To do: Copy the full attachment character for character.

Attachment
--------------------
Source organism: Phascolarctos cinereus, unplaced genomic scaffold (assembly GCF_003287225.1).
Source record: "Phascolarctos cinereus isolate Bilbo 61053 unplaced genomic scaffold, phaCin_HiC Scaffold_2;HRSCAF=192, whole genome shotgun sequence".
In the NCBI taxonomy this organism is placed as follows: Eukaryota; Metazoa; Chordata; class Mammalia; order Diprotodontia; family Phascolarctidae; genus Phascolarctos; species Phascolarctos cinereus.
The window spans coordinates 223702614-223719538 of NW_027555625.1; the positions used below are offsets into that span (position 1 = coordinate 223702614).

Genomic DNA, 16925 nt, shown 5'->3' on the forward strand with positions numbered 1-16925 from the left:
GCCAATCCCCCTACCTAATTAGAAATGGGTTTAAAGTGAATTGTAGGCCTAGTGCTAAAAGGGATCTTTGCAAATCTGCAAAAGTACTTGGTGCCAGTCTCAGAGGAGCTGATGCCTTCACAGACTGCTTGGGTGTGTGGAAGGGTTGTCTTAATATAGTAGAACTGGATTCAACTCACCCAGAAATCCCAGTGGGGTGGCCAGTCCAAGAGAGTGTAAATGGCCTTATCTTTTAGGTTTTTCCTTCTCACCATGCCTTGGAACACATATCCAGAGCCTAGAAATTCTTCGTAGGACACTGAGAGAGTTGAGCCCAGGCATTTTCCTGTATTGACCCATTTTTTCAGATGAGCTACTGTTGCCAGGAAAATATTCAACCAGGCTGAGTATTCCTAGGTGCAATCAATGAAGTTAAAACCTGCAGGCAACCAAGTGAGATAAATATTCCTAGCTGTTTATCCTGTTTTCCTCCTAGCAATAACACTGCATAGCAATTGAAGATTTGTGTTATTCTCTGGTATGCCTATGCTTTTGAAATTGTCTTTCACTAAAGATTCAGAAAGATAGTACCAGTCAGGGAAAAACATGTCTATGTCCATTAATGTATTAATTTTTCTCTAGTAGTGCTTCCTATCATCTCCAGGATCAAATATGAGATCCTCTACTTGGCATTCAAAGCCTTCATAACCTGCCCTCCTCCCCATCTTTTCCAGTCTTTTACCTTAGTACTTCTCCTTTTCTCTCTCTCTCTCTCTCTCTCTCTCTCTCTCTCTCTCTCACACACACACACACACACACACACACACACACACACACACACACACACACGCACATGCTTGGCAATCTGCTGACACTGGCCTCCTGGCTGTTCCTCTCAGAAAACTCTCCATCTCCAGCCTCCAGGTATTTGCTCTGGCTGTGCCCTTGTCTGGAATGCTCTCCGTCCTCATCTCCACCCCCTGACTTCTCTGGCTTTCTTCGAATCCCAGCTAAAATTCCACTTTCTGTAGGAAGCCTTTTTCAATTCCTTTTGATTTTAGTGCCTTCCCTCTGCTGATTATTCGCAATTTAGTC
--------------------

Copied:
Source organism: Phascolarctos cinereus, unplaced genomic scaffold (assembly GCF_003287225.1).
Source record: "Phascolarctos cinereus isolate Bilbo 61053 unplaced genomic scaffold, phaCin_HiC Scaffold_2;HRSCAF=192, whole genome shotgun sequence".
In the NCBI taxonomy this organism is placed as follows: Eukaryota; Metazoa; Chordata; class Mammalia; order Diprotodontia; family Phascolarctidae; genus Phascolarctos; species Phascolarctos cinereus.
The window spans coordinates 223702614-223719538 of NW_027555625.1; the positions used below are offsets into that span (position 1 = coordinate 223702614).

Genomic DNA, 16925 nt, shown 5'->3' on the forward strand with positions numbered 1-16925 from the left:
GCCAATCCCCCTACCTAATTAGAAATGGGTTTAAAGTGAATTGTAGGCCTAGTGCTAAAAGGGATCTTTGCAAATCTGCAAAAGTACTTGGTGCCAGTCTCAGAGGAGCTGATGCCTTCACAGACTGCTTGGGTGTGTGGAAGGGTTGTCTTAATATAGTAGAACTGGATTCAACTCACCCAGAAATCCCAGTGGGGTGGCCAGTCCAAGAGAGTGTAAATGGCCTTATCTTTTAGGTTTTTCCTTCTCACCATGCCTTGGAACACATATCCAGAGCCTAGAAATTCTTCGTAGGACACTGAGAGAGTTGAGCCCAGGCATTTTCCTGTATTGACCCATTTTTTCAGATGAGCTACTGTTGCCAGGAAAATATTCAACCAGGCTGAGTATTCCTAGGTGCAATCAATGAAGTTAAAACCTGCAGGCAACCAAGTGAGATAAATATTCCTAGCTGTTTATCCTGTTTTCCTCCTAGCAATAACACTGCATAGCAATTGAAGATTTGTGTTATTCTCTGGTATGCCTATGCTTTTGAAATTGTCTTTCACTAAAGATTCAGAAAGATAGTACCAGTCAGGGAAAAACATGTCTATGTCCATTAATGTATTAATTTTTCTCTAGTAGTGCTTCCTATCATCTCCAGGATCAAATATGAGATCCTCTACTTGGCATTCAAAGCCTTCATAACCTGCCCTCCTCCCCATCTTTTCCAGTCTTTTACCTTAGTACTTCTCCTTTTCTCTCTCTCTCTCTCTCTCTCTCTCTCTCTCTCTCTCTCACACACACACACACACACACACACACACACACACACACACACACACACACGCACATGCTTGGCAATCTGCTGACACTGGCCTCCTGGCTGTTCCTCTCAGAAAACTCTCCATCTCCAGCCTCCAGGTATTTGCTCTGGCTGTGCCCTTGTCTGGAATGCTCTCCGTCCTCATCTCCACCCCCTGACTTCTCTGGCTTTCTTCGAATCCCAGCTAAAATTCCACTTTCTGTAGGAAGCCTTTTTCAATTCCTTTTGATTTTAGTGCCTTCCCTCTGCTGATTATTCGCAATTTAGTC